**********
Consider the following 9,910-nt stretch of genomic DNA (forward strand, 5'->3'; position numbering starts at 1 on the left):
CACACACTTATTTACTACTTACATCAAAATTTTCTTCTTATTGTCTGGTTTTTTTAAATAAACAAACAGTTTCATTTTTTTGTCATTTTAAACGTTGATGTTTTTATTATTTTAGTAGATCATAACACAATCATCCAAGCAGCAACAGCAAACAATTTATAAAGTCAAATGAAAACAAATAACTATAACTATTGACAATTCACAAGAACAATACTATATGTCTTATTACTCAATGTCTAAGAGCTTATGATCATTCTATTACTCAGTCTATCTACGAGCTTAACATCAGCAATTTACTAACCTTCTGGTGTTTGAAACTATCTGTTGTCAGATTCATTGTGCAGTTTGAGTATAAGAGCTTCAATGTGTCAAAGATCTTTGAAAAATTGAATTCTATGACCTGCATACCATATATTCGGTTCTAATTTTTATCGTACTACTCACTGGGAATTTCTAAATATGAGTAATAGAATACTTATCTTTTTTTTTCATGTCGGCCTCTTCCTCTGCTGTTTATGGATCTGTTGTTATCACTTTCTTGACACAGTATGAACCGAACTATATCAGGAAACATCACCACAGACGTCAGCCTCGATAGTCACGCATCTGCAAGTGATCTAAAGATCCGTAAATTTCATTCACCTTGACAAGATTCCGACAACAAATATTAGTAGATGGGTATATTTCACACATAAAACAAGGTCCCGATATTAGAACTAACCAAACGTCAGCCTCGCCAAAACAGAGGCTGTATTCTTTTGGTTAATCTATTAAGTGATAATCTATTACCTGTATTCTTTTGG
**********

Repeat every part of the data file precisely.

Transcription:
Consider the following 9,910-nt stretch of genomic DNA (forward strand, 5'->3'; position numbering starts at 1 on the left):
CACACACTTATTTACTACTTACATCAAAATTTTCTTCTTATTGTCTGGTTTTTTTAAATAAACAAACAGTTTCATTTTTTTGTCATTTTAAACGTTGATGTTTTTATTATTTTAGTAGATCATAACACAATCATCCAAGCAGCAACAGCAAACAATTTATAAAGTCAAATGAAAACAAATAACTATAACTATTGACAATTCACAAGAACAATACTATATGTCTTATTACTCAATGTCTAAGAGCTTATGATCATTCTATTACTCAGTCTATCTACGAGCTTAACATCAGCAATTTACTAACCTTCTGGTGTTTGAAACTATCTGTTGTCAGATTCATTGTGCAGTTTGAGTATAAGAGCTTCAATGTGTCAAAGATCTTTGAAAAATTGAATTCTATGACCTGCATACCATATATTCGGTTCTAATTTTTATCGTACTACTCACTGGGAATTTCTAAATATGAGTAATAGAATACTTATCTTTTTTTTTCATGTCGGCCTCTTCCTCTGCTGTTTATGGATCTGTTGTTATCACTTTCTTGACACAGTATGAACCGAACTATATCAGGAAACATCACCACAGACGTCAGCCTCGATAGTCACGCATCTGCAAGTGATCTAAAGATCCGTAAATTTCATTCACCTTGACAAGATTCCGACAACAAATATTAGTAGATGGGTATATTTCACACATAAAACAAGGTCCCGATATTAGAACTAACCAAACGTCAGCCTCGCCAAAACAGAGGCTGTATTCTTTTGGTTAATCTATTAAGTGATAATCTATTACCTGTATTCTTTTGG